I prefer combination locks. Hard for the kids to accidentally find the key.
    "They're going to legislate us to Heaven, whether we want to go or not." - My Dad

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  11. #11
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    I would leave the gun in plain sight - curiosity killed the cat, you don't want it killing your kids. I'd leave it loaded, but without a round in the chamber. If they're strong enough to chamber a round, they're old enough to learn not to play with the gun. If they're not strong enough to chamber a round, they can't shoot anything.

  12. #12
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    Unloaded chamber

    The only problem of leaving a loaded gun with an unloaded chamber is that 3rd parties may be strong enough to load the chamber.
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  13. #13
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    I would leave the gun in plain sight - curiosity killed the cat, you don't want it killing your kids. I'd leave it loaded, but without a round in the chamber. If they're strong enough to chamber a round, they're old enough to learn not to play with the gun. If they're not strong enough to chamber a round, they can't shoot anything.
    You're assuming too much.

    My oldest son was huge for his age and strong for his size both. By 18months he would take apart the covers over the baseboard hot water system and pulled the folding leg off my sewing machine's freearm cover -- defeating a piece of spring steel that is not meant to be disassembled at all and which should require an adult to use a tool to remove.

    My current 3yo is nearly as strong. He can pull the triggers on the cap guns, (triggers are heavy as DD's Hi-Standard revolver in double action), and knows that you're supposed to cock it first by pulling the hammer back.

    Additionally, somewhere back in the archives there is a thread about the sad case of a small child who killed himself by finding a semi-auto and using his body weight on the edge of a nightstand to chamber a round. Scars on the nightstand showed that he'd tried repeatedly.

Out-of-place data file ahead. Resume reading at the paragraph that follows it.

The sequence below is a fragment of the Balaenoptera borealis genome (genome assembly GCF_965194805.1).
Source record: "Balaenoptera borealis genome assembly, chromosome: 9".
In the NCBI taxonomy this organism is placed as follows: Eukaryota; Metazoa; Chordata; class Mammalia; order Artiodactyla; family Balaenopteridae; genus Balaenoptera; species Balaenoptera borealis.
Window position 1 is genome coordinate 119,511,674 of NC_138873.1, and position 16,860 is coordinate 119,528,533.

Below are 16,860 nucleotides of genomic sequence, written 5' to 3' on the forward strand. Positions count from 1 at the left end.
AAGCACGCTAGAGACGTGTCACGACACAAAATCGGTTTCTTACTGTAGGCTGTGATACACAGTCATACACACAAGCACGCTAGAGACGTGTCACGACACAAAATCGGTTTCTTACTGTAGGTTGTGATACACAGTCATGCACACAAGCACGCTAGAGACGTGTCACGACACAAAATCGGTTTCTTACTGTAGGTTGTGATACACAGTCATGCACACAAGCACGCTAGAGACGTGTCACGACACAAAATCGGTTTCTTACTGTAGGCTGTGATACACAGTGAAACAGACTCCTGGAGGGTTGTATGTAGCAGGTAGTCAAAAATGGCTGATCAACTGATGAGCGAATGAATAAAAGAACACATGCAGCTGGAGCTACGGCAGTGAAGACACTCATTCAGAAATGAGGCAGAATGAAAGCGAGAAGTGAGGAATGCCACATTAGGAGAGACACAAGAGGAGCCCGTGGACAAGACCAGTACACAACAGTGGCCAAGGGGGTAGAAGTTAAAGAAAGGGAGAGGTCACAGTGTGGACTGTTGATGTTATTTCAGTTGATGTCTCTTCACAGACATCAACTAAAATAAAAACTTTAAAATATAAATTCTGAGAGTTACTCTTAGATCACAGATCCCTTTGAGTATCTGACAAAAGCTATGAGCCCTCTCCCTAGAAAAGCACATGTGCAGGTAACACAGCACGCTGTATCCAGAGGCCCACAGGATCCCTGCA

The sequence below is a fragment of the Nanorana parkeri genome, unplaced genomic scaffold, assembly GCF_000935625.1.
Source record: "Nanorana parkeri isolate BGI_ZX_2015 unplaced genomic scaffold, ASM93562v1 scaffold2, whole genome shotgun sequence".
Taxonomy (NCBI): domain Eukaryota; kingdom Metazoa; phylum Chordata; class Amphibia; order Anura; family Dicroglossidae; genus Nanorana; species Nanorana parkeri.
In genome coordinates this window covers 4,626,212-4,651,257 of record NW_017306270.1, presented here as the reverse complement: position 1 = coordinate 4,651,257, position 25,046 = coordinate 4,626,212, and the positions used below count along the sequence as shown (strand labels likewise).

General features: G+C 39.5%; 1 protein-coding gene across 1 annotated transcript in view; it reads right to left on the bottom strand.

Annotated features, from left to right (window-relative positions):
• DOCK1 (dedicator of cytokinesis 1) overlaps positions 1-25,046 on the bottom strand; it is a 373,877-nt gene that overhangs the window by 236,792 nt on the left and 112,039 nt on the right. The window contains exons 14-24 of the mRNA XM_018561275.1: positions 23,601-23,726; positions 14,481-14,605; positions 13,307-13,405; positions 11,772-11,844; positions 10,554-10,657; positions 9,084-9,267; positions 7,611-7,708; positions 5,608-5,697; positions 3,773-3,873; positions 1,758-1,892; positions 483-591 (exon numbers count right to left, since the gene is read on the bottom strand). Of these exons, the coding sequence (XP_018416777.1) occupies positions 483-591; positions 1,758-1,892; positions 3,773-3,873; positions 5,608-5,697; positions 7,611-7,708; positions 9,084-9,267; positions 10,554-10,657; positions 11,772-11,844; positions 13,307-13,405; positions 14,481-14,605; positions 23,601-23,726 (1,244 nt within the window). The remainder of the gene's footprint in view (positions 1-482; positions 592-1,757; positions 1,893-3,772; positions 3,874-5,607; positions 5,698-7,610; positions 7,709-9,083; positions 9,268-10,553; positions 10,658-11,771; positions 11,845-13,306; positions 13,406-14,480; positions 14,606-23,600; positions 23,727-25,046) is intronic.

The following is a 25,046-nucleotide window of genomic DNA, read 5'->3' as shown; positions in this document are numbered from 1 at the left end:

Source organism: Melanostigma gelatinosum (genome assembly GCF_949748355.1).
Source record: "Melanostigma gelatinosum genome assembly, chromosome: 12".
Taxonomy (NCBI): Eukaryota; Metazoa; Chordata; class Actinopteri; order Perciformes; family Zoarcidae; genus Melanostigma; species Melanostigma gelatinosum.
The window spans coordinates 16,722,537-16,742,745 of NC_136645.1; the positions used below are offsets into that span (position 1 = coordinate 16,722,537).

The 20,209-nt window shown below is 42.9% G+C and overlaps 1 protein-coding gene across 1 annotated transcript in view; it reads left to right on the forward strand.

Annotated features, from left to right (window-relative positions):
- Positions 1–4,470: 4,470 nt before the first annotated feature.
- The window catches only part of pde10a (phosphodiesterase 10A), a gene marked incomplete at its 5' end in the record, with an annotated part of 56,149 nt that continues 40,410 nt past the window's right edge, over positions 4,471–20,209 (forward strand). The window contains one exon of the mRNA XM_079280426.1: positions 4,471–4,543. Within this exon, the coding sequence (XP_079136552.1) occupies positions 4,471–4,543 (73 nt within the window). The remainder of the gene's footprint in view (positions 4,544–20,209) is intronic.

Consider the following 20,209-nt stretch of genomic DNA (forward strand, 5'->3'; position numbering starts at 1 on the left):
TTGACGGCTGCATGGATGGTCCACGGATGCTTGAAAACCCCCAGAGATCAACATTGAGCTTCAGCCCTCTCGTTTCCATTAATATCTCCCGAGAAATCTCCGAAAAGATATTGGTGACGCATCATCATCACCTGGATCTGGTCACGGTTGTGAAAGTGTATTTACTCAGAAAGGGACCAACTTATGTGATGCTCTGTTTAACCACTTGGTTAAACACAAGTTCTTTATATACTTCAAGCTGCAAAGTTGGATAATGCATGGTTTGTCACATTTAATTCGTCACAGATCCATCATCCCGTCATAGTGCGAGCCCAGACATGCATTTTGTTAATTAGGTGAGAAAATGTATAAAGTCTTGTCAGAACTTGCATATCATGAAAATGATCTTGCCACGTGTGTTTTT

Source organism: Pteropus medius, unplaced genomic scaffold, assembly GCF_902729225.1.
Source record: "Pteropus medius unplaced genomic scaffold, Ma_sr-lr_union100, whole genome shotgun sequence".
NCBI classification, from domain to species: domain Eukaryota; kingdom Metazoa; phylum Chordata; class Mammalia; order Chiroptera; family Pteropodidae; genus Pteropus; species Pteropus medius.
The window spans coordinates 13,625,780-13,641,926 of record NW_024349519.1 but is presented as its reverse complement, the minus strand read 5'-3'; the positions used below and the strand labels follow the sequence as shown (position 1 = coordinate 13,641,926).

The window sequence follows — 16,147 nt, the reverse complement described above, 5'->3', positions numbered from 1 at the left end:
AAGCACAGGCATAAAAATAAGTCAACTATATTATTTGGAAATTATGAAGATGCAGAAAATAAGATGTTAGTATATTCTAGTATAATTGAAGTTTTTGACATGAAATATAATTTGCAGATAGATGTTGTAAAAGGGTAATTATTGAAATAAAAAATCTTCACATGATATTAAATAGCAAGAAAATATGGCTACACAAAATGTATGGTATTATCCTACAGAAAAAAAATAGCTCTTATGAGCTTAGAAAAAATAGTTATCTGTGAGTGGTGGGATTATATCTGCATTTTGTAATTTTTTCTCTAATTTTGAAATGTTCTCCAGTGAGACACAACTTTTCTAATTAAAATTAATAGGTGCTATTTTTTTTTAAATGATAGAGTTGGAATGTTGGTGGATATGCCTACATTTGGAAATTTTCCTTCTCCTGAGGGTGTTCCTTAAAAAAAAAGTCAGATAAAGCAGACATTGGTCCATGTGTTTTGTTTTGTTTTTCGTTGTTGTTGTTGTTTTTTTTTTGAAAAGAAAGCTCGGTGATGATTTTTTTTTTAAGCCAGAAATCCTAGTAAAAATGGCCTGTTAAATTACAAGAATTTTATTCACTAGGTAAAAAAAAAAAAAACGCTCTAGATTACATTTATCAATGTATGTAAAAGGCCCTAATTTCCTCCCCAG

You ABSOLUTELY CANNOT trust a child to be unable to physically operate a gun. Kids are stronger and more ingenious than most adults give them credit for being.
    3KB

    "When confronted by a hungry wolf, it is unwise to goad the beast... But it is equally unwise to imagine the snarling animal a friend and offer your hand..." - Cicero

  14. #14
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    Simple I have had 4 kids grow up under my roof and I had loaded weapons in the house. And my solution was to keep my weapons in the bed room of my my 1st wife and I the door to the room was always locked. We had keys they didn't. The door still stays locked even though they are 20,15,13,17. Their friends are always over and it is the last thing I want on my concise to know one of my loaded guns were used in the accidental killing of a kid.

  15. #15
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    How would you store the pistol to get to it and be ready to fire quickly?
    Carry it on your person is the easiest way.

    A good friend who has grown kids said he just introduced them to guns early and basically kept his HD pistol loaded in a place they did not know about. Your thoughts?
    They might, even if you really are good about teaching them gun safety, assume it's unloaded. Don't do it, or at least keep the chamber empty.
    The most dangerous north American land animal is the RINO

  16. #16
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    If I'm awake and not legally encumbered I'm carrying, the hip allows me to have my handgun under my immediate control and immediate access should it be necessary. If you need a firearm in your house you most likely will it VERY badly and right now and will not have time to go get one.

    My wife and I both have bed side GunVault mini safes, they are great for preventing kids from getting at handguns. A determined attacker could open it but it well constructed for what it is, certainly more so than cheaper alternatives.

    You can leave the gunvault door open at night for immediate access if you want to so it gives the same access as a night stand while keeping little fingers away during the day.